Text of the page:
The uniform interface constraint is fundamental to the design of any REST service. The uniform interface simplifies and decouples the architecture, which enables each part to evolve independently. The four guiding principles of this interface are:
Identification of resources
Individual resources are identified in requests, for example using URIs in web-based REST systems. The resources themselves are conceptually separate from the representations that are returned to the client. For example, the server may send data from its database as HTML, XML or JSON, none of which are the server's internal representation, and it is the same one resource regardless.
Manipulation of resources through these representations
When a client holds a representation of a resource, including any metadata attached, it has enough information to modify or delete the resource.
Each message includes enough information to describe how to process the message. For example, which parser to invoke may be specified by an Internet media type (previously known as a MIME type). Responses also explicitly indicate their cacheability.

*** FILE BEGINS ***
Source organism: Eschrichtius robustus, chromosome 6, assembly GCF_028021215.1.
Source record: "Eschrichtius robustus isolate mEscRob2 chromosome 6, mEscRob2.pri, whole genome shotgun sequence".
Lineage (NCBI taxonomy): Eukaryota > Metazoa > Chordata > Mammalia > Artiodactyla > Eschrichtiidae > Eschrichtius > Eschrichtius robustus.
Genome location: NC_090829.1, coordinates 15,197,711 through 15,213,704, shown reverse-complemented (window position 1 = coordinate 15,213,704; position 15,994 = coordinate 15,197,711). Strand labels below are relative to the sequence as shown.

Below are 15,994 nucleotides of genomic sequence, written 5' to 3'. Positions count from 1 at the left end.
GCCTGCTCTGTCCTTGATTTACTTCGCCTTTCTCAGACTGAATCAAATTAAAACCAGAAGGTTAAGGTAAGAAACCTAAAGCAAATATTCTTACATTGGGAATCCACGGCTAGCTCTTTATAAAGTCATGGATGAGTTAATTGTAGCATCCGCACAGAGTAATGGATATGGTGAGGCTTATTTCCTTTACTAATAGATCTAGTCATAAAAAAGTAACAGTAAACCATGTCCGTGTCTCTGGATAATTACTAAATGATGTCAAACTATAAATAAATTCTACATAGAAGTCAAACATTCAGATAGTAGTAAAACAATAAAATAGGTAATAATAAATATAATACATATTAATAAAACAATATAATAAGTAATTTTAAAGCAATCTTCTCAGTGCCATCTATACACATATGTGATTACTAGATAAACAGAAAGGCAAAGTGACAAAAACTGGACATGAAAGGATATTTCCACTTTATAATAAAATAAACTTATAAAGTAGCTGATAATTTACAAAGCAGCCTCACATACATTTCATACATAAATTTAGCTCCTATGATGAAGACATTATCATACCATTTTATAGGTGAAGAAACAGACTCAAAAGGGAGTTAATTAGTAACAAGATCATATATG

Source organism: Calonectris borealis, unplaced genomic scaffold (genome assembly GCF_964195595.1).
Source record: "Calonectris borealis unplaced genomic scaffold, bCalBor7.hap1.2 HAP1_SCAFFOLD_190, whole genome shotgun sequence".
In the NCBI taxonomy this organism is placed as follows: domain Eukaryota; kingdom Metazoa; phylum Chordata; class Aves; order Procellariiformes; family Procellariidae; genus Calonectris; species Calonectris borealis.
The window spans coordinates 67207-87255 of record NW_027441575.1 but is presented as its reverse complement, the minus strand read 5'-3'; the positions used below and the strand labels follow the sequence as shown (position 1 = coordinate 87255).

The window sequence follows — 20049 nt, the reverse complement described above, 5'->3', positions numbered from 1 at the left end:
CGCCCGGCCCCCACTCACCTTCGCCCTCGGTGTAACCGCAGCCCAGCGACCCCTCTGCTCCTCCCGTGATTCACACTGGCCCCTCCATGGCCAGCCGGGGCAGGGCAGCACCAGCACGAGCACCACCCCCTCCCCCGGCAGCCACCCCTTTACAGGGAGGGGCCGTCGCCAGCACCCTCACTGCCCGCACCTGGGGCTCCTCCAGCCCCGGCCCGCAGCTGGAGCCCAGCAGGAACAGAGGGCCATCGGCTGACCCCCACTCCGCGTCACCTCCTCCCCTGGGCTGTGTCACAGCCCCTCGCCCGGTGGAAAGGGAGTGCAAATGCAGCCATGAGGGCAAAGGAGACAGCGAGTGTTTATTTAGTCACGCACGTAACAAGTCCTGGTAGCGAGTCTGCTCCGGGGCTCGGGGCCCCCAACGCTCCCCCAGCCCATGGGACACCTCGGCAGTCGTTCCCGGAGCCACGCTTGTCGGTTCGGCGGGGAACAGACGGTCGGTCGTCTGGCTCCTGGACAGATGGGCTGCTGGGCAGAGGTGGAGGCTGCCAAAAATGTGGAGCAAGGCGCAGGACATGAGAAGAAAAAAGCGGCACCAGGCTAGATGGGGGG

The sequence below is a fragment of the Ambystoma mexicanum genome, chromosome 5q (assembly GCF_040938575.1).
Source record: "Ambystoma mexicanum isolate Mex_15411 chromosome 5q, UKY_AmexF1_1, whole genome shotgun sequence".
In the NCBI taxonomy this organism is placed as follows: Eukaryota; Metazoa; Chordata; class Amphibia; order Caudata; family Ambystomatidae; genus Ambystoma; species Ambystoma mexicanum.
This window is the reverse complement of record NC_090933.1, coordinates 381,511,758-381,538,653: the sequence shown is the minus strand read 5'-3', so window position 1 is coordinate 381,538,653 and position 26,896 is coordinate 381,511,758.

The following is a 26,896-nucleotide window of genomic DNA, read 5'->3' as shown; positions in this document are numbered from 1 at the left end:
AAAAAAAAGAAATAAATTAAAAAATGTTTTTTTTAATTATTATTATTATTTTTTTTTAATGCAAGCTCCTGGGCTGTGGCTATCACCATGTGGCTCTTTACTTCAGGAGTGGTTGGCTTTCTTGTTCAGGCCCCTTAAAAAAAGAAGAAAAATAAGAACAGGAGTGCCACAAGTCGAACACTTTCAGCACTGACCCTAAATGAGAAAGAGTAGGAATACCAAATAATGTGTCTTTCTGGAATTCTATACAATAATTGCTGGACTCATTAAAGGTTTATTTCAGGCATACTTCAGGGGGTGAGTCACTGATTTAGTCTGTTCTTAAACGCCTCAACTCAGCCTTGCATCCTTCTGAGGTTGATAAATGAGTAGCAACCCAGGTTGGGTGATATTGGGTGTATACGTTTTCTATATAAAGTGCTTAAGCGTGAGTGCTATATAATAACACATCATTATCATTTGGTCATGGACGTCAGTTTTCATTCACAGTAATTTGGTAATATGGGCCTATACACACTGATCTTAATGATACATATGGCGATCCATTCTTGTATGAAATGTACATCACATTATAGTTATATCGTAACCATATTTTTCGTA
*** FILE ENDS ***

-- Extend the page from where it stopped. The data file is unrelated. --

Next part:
Hypermedia as the engine of application state (A.K.A. HATEOAS)
Clients make state transitions only through actions that are dynamically identified within hypermedia by the server (e.g., by hyperlinks within hypertext). Except for simple fixed entry points to the application, a client does not assume that any particular action is available for any particular resources beyond those described in representations previously received from the server.
I'm listening to a lecture on the subject and the lecturer has said:
"When someone comes up to our API, if you are able to get a customer object and you know there are order objects, you should be able to get the order objects with the same pattern that you got the customer objects from. These URI's are going to look like each other."
This strikes me as wrong. It's not so much about what the URI's look like or that there is consistency as it is the way in which the URI's are used (identify resources, manipulate the resources through representations, self-descriptive messages, and hateoas).
I don't think that's what Uniform Interface means at all. What exactly does it mean?